Drones in Wonderland

Not only in an epic thirteen-hour filibuster but also in his 2013 CPAC speech, Senator Rand Paul referred to Wonderland's White Queen from Lewis Carroll's Through the Looking Glass. Paul, warning against drone assassination policies that deprive citizens of the right to due process, repeated the nonsensical phrase: "Sentence first; verdict afterwards."

Sen. Paul was likely recalling an exchange between Alice and the White Queen regarding the fate of a King's messenger, for it was actually later in the story that the Queen of Hearts, at the tart-stealing knave's trial, uttered Paul's famous quotation. The White Queen's explanation, however, emphasizes Paul's point even better:
"[The King's messenger is] in prison now, being punished: and the trial doesn't even begin till next Wednesday: and of course the crime comes last of all."

"Suppose he never commits the crime?" said Alice.

"That would be all the better, wouldn't it?" the Queen said...

Alice felt there was no denying THAT. "Of course it would be all the better," she said: "but it wouldn't be all the better his being punished."

"You're wrong THERE, at any rate," said the Queen: "were YOU ever punished?"

"Only for faults," said Alice.

"And you were all the better for it, I know!" the Queen said triumphantly.

"Yes, but then I HAD done the things I was punished for," said Alice: "that makes all the difference."

"But if you HADN'T done them," the Queen said, "that would have been better still; better, and better, and better!" Her voice went higher with each 'better,' till it got quite to a squeak at last.

Near the end of his speech, Sen. Paul's own voice was also beginning to sound a bit raspy. Yet for many hours, capturing the attention of the nation, Paul voiced the concern of many Americans: the power of drone technology is unprecedented, and the Obama administration wields it without legislative or judicial oversight.
Using the analogy of the Queen's perverse logic was a good one. Obama's overseas drone strikes, sometimes even aimed at American citizens, have typically been conducted when the suspect was not actively engaged in combat. Yet we are assured that the assassinated individuals were targeted as "imminent" threats, and that, as in Wonderland, our world is better for it.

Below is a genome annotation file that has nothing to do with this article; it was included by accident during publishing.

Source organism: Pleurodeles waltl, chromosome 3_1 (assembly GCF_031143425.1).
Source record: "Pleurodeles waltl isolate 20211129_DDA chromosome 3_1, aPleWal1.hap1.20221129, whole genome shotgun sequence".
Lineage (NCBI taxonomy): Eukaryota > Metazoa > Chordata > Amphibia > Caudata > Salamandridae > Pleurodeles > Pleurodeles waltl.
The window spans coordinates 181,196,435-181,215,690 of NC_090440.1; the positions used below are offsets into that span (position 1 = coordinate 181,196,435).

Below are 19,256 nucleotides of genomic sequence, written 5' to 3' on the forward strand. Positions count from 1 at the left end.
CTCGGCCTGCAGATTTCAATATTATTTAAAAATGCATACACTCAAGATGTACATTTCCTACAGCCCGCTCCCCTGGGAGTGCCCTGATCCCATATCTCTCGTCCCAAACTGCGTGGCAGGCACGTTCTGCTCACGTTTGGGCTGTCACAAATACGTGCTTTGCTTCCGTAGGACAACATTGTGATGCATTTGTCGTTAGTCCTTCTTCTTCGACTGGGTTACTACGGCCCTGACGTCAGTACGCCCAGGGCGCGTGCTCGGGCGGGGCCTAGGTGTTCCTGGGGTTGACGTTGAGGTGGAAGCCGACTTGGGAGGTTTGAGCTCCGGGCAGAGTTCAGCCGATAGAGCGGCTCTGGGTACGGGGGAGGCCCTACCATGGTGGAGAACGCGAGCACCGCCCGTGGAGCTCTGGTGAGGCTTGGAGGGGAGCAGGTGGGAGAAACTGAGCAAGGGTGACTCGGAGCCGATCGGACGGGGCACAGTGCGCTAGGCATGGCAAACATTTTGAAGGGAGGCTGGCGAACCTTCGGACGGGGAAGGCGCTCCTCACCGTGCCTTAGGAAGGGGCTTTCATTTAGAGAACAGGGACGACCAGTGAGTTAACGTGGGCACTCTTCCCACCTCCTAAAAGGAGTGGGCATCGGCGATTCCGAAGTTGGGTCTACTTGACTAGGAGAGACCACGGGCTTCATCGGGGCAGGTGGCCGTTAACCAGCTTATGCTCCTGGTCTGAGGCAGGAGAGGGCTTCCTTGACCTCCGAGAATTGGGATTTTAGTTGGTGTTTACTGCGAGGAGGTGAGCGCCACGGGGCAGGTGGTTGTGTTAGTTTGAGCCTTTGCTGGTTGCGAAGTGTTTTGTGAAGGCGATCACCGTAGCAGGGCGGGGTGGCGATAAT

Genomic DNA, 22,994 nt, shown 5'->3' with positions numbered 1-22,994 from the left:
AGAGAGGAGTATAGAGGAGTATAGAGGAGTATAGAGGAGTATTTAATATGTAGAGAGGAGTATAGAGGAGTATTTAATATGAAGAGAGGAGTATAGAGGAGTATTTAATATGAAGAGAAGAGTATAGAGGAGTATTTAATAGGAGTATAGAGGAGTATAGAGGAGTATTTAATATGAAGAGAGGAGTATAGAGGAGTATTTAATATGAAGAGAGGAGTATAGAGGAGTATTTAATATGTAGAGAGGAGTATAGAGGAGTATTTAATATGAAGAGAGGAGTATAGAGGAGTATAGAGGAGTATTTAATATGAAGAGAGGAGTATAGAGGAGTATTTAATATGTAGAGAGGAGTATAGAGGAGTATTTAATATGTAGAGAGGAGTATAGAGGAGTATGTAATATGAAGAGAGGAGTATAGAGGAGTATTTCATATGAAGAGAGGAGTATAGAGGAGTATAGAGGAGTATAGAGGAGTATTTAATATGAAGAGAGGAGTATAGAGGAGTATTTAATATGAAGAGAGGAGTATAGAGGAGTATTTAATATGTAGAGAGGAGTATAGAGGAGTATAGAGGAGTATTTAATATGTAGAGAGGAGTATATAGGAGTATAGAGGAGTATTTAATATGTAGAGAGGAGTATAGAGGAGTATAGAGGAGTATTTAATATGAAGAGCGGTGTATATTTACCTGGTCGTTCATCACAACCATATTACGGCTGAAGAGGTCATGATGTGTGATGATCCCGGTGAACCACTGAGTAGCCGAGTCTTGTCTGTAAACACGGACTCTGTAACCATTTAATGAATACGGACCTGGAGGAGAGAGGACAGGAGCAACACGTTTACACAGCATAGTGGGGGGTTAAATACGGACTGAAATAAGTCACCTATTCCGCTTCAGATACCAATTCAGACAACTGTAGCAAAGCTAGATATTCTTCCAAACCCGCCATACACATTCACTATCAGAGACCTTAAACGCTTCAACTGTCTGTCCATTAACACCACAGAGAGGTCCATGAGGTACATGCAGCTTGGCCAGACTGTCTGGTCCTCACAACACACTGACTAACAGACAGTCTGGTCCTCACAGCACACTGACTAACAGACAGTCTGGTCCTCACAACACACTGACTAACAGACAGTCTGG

But what, Paul fretted, prevents Obama from directing that same technology and sort of logic against U.S. citizens here at home? Are they sentenced (to death!) first, like in Wonderland, to receive a verdict after, only if and when someone raises a formal challenge?

The familiar screeching command of the Queen of Hearts may have been the Wonderland line others were reminded of after reading a May 2012 column in the New York Times. The lengthy piece provided a candid behind-the-scenes look at drone strike decision-making. Based on that story, we could imagine Obama sitting at a desk during Tuesday's counterterrorism meetings, shuffling through a stack of suspect files like a deck of cards, choosing the target for the next assassination as if to order, like the Queen: Off with his head! (But at least, as Obama assured Sen. Rockefeller, he's no Dick Cheney.)

But an even better analogy from Carroll's pages that addressed Paul's concern is the oft-quoted exchange between Alice and another Wonderland character -- Humpty Dumpty:

"When I use a word," Humpty Dumpty said in rather a scornful tone, "it means just what I choose it to mean -- neither more nor less."

"The question is," said Alice, "whether you can make words mean so many different things."

"The question is," said Humpty Dumpty, "which is to be master -- that's all."

As noted by Dr. Jacco Bomhoff in the Comparative Law Blog, those lines have been cited in several important court decisions discussing the interpretation, construction, and retrospective application of law. Bomhoff concluded:

[T]he real problem with Humpty's view is related to authority; the fact that the speaker gets to unilaterally determine the meaning of his words precludes all form of communication when applied to ordinary life, but leads to absolute power when applied to legal commands. It is not mere retroactivity, therefore, that is objectionable; it is the absolute power that comes with being both legislator and judge.

In the case of drone strikes, the "legal command" is a death sentence, wielded by the executive branch with a power that overrides both the legislature and judiciary. And that mastery all revolves around the unilateral determination, without oversight, of the definition of key words and phrases, such as "imminent," "threat," "combatant," and "infeasibility of capture."